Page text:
Lots of the film feels familiar if you know your Greek and Norse mythology and if you've seen Star Wars, Lord of the Rings, movies based on comic books, etc., you'll be able to tick off many familiar tropes. Some people have called these cliches, but in this film they feel more archetypal than hackneyed to me. Visually, the film never stops offering surprises, and I guessed wrong in several cases about who would live and who would die. I understand that Grace couldn't survive the attempt to move her consciousness into the avatar body because there had to be doubt for Jake as well -- then his decision to give up his human life whether or not he could become a Na'vi has a much bigger impact. I thought Trudy would die flying her helicopter into the shuttle, and I really thought the corporate goon would be killed for his spinelessness. (Okay, I did know Tsu'tey was a goner because he was supposed to marry Neytiri, but I was happy the film sidestepped the predictable hatred between the men after the initial conflict.)

Cameron's films generally have very strong women and this one is no exception. Sigourney Weaver's Grace is wonderful from her first scenes storming into the command center demanding that her project be taken seriously right up to her reaction to being shot ("This is really going to ruin my day"), and although I was a bit afraid Trudy would end up on Jake's side because of unrequited love since that's such a cliche of action movies, I was delighted that she made the choice purely out of ethical concerns. I also appreciated both her unhappiness that becoming a martyr might be an inevitable result of this choice and her courage in the end, when she realized that martyrdom was inevitable and she could only hope to fight for as long as she could.

The battle at the end went on too long for my taste, but it was far less interminable than the one in The Return of the King, which nearly ruined the movie for me yet didn't hurt it at the Oscars. I was in tears during the scene where the Hometree was destroyed -- again, it reminded me of many other things, from The Fountain to Michael Chabon's Summerland to Shel Silverstein to the White Tree of Gondor -- I thought the voice and movement acting in the avatar bodies was exceptional, in fact I think the scene mourning Neytiri's father is the best performance I've seen from Zoe Saldana. So sorry I keep explaining myself and switching tenses -- this isn't meant to be a formal review -- I just really loved the film and am boggled that more people haven't told me it's the must-see of the past few years.

Since I cannot overstate the beauty of the imagery in Avatar, by way of parallel, here are some photos from Longwood Gardens' conservatory decorated for the holiday season, taken on Sunday:

Tuesday, December 29, 2009

Poem for Tuesday

Only So Much
By Rachel Hadas

I bend to the open notebook; distracted, turn my head.
Tiny brown ants are climbing up a stalk of goldenrod.

It isn't clear what goal they hope to reach.
I pick up a sharpened pencil, start to sketch.

A passing cloud; the sky goes dull. I shut
the notebook and open it from the back, to write.

There is only so much we can notice all at once.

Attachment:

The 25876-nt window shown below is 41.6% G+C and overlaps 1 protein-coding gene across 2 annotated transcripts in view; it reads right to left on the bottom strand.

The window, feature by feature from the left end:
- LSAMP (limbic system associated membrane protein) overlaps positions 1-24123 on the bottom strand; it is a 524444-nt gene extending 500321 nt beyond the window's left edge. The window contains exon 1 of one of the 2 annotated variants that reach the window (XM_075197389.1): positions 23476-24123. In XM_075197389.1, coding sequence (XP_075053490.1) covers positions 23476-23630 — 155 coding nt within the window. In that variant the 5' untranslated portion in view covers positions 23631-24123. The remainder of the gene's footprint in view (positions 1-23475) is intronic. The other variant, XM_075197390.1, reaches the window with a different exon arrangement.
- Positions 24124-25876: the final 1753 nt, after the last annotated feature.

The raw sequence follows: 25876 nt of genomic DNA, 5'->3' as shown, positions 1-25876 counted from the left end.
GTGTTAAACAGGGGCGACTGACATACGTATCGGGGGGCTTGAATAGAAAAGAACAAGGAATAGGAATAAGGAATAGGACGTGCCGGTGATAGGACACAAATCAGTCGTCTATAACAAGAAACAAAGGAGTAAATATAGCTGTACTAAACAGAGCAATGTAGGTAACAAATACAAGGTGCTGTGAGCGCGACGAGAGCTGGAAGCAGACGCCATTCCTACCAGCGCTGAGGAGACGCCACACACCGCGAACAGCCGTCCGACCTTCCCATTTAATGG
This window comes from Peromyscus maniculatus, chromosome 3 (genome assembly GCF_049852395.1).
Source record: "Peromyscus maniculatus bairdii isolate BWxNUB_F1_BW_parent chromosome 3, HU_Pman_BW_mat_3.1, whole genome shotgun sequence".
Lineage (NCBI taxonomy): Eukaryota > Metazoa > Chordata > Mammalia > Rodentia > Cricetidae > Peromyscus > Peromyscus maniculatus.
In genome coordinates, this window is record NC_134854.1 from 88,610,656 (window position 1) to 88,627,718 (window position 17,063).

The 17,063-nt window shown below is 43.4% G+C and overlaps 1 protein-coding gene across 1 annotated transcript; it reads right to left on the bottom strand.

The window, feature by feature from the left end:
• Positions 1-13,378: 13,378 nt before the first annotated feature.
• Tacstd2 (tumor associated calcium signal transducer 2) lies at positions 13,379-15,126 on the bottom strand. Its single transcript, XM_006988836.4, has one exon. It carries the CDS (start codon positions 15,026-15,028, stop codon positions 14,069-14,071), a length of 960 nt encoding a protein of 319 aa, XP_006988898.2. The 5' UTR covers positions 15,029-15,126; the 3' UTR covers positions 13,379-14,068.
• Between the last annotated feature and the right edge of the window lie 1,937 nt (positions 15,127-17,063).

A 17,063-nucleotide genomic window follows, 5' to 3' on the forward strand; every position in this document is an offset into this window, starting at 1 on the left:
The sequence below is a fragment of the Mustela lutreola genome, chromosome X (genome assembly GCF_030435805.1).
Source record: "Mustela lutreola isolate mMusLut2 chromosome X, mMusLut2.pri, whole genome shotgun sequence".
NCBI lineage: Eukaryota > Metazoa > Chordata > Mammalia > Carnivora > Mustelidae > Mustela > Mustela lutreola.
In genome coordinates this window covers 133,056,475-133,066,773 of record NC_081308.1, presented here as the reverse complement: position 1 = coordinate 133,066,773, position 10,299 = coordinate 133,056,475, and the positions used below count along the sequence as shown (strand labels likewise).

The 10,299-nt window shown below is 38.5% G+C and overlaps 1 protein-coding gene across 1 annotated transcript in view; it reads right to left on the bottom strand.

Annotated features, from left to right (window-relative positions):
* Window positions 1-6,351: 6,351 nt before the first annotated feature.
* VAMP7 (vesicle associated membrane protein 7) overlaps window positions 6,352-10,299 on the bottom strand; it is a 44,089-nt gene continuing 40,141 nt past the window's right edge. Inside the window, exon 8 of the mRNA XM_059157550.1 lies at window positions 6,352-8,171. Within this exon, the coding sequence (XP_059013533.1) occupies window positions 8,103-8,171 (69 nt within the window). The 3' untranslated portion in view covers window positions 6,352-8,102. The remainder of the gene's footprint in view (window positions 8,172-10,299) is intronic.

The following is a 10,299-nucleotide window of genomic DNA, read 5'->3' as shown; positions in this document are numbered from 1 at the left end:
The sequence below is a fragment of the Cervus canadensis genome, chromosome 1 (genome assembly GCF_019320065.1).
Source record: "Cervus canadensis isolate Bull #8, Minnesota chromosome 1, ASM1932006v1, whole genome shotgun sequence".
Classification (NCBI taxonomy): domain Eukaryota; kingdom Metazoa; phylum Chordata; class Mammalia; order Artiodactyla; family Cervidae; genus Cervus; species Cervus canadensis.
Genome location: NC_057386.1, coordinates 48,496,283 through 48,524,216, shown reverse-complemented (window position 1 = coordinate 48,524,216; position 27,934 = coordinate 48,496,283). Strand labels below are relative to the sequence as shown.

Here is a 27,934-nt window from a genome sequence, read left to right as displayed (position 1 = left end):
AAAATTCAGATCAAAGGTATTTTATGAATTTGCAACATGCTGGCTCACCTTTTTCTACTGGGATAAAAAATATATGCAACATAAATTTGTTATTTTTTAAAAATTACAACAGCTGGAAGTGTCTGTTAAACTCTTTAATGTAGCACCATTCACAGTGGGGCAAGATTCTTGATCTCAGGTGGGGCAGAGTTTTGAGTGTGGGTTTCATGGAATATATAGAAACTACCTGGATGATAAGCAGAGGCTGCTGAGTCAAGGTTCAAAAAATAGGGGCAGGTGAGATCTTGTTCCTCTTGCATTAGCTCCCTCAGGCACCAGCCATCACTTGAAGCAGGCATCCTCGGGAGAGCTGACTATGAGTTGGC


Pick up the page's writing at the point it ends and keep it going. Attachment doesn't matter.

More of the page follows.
Now this morning's dream makes an appearance:

packed lecture hall where students overflow
to aisles and floor. What do they want to know?

I have the sense they're gathered here to learn
some kind of surgery. The brain donation

card, wallet-size, arrived in this morning's mail.
I close the notebook. The patient ants still crawl.

A sudden breeze: the grasses toss their tops.
Wild strawberry runners are clambering over this rock,

where, if I sat here long enough, eventually
the tough, lithe tendrils would also crisscross me.

I could climb down from my temporary tower,
go to the house and fill a glass with water,

get out my watercolors, dip my brush,
memorialize this moment with a wash

of color; sketch the runners, trace a border,
as if imitation equalled order.

Or I could take a walk down to the brook
or stretch out in the hammock with a book

or let my thoughts' red runners trace a line
to the null magnet of my husband's brain,

the hospital where he's "undergoing observation,"
the arid wide plateau of the condition—

a battleground to which I will return.
But there is room for only so much attention.


From this week's New Yorker.

I had another lovely vacation day -- Paul has the week off, so since we can't afford to travel anywhere exotic, we're doing a bunch of day trips. This morning I went to the mall briefly because the Brighton Collectibles stores are giving away free bracelets with charm purchases and I've been waiting all weekend to get mine. Then we went to Mount Vernon, where we finally got to take the National Treasure tour we've missed numerous other times -- first because we couldn't make online reservations and they were sold out, then because of weather. We've seen the cellar before from the time the estate opened it right after the film came out, but this time we got a guided tour of the cellar and icehouse (both usually locked to the public), plus a walking tour of both the old and new tombs and the riverfront. I learn something new about Washington every time I visit; this time, since we were near the area where he kept his kennels, I learned that he had dogs named Madam Moose and Sweet Lips, and that the area where the pioneer farm has been developed was a swamp before the engineers built a seawall, so the land was selected for the farm on the theory that there were never any buildings or artifacts in what Washington called "the hellhole."